By Alisha Dhar
William Peace University president Dr. Ralph announced in January that tuition for the 2022-2023 year will increase by 2%, with a total of $32,550 going towards tuition and $12,040 for basic room and board. These increases are being seen not just at WPU, but across the nation as the cost of college increases at a rapid pace.
In his email, Ralph said the increase would go towards areas such as new majors, educational labs, new flooring in academic halls, financial aid, and improving the efficiency and reliability of the internet across campus.
Many students find this increase as a negative towards their college experience.
“I am frustrated about this increase because I already feel that the money we pay now isn’t going to good use,” said Jasseli Gutierrez, a sophomore criminal justice major.
For some students, an increase might mean the difference between finishing their education at Peace or transferring to a more affordable school.
“I do enjoy school here at Peace but I have to think about how much the 2% increase will affect me,” said Alexis Inman, a freshman exercise and sports science major. “As a student that comes from a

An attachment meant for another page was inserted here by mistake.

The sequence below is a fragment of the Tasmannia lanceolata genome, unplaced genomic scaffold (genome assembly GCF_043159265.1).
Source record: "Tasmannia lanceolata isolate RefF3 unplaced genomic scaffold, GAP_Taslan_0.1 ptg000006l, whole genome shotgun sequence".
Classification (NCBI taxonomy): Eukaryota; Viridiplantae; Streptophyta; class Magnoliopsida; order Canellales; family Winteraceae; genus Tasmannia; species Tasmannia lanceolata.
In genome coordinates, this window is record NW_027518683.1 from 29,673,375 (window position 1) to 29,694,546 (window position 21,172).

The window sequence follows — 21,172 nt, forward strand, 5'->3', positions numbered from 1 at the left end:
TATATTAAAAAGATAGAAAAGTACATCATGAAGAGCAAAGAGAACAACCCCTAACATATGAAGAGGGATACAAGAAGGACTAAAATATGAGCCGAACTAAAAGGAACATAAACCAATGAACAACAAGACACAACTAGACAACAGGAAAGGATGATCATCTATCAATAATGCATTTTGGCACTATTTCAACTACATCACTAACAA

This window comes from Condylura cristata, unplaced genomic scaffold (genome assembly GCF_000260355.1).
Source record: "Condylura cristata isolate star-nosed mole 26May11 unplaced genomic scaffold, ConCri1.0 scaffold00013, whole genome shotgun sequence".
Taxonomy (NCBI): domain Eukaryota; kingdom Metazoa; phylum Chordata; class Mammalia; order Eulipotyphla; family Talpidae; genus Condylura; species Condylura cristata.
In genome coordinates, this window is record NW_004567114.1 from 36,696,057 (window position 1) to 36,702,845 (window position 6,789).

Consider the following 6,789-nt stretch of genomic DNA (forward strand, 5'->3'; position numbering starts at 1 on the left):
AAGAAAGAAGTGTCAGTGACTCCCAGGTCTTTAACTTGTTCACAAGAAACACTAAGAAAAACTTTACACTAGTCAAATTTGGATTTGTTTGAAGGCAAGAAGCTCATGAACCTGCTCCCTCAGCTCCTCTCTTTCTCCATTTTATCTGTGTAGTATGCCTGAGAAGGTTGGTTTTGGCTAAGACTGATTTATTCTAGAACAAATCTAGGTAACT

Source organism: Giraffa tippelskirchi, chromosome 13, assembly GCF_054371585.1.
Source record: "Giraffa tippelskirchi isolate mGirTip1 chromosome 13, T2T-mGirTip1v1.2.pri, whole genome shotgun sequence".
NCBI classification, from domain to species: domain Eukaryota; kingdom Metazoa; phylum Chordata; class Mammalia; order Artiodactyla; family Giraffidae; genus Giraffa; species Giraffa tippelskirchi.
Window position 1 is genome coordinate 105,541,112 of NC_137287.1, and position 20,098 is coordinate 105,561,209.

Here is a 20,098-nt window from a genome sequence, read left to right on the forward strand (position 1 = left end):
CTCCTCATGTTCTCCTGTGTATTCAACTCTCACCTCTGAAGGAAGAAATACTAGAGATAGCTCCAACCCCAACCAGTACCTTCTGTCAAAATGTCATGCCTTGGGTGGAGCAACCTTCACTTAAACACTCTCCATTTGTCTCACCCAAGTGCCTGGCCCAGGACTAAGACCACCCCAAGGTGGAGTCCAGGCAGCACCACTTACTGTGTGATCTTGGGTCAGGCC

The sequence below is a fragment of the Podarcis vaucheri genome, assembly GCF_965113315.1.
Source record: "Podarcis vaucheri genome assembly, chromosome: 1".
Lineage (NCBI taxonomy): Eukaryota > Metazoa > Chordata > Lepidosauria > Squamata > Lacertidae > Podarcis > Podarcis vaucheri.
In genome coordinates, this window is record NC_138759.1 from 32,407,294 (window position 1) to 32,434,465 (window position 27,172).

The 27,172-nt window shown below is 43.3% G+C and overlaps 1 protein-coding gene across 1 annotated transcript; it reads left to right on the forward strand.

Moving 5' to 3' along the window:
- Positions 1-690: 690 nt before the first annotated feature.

income family, the increase may affect me staying here. If it ends up being a drastic change in how much I’m paying I may have to look for another institution to attend.”
See and hear more student opinions on the tuition increase:
Even though students are frustrated about this increase, Peace is one among thousands of institutions that has been forced to increase tuition.
Both public and private universities are seeing an increase in tuition which could be attributed to economic trends, student loans, or the fact that it is taking students longer to graduate. Data from U.S. News shows an increase in private school tuition from $36,898 in 2017 to a whopping $43,775 in 2022, an increase of over $6,000 within five years.
Many universities find themselves having no other option than to raise tuition due to the financial impacts of the COVID-19 pandemic. According to an article written by Forbes magazine, many larger universities have lost billions of dollars due to the pandemic and raising tuition is the only way to compensate for the lost tuition.
With a current graduation rate of less than 40%, the increase might hurt efforts to keep students at Peace to finish their degrees rather than transferring to a more affordable option or going into the workforce.
“It’s too late to go anywhere else but if I knew it would go up when I first came here I would have thought differently,” said Tyler Parton, a sophomore sports and fitness major. “The email that was sent out said scholarships about new students but not returning students which does not benefit us in any way. I am lucky to have positions on campus to pay for this school but not everyone is as lucky.”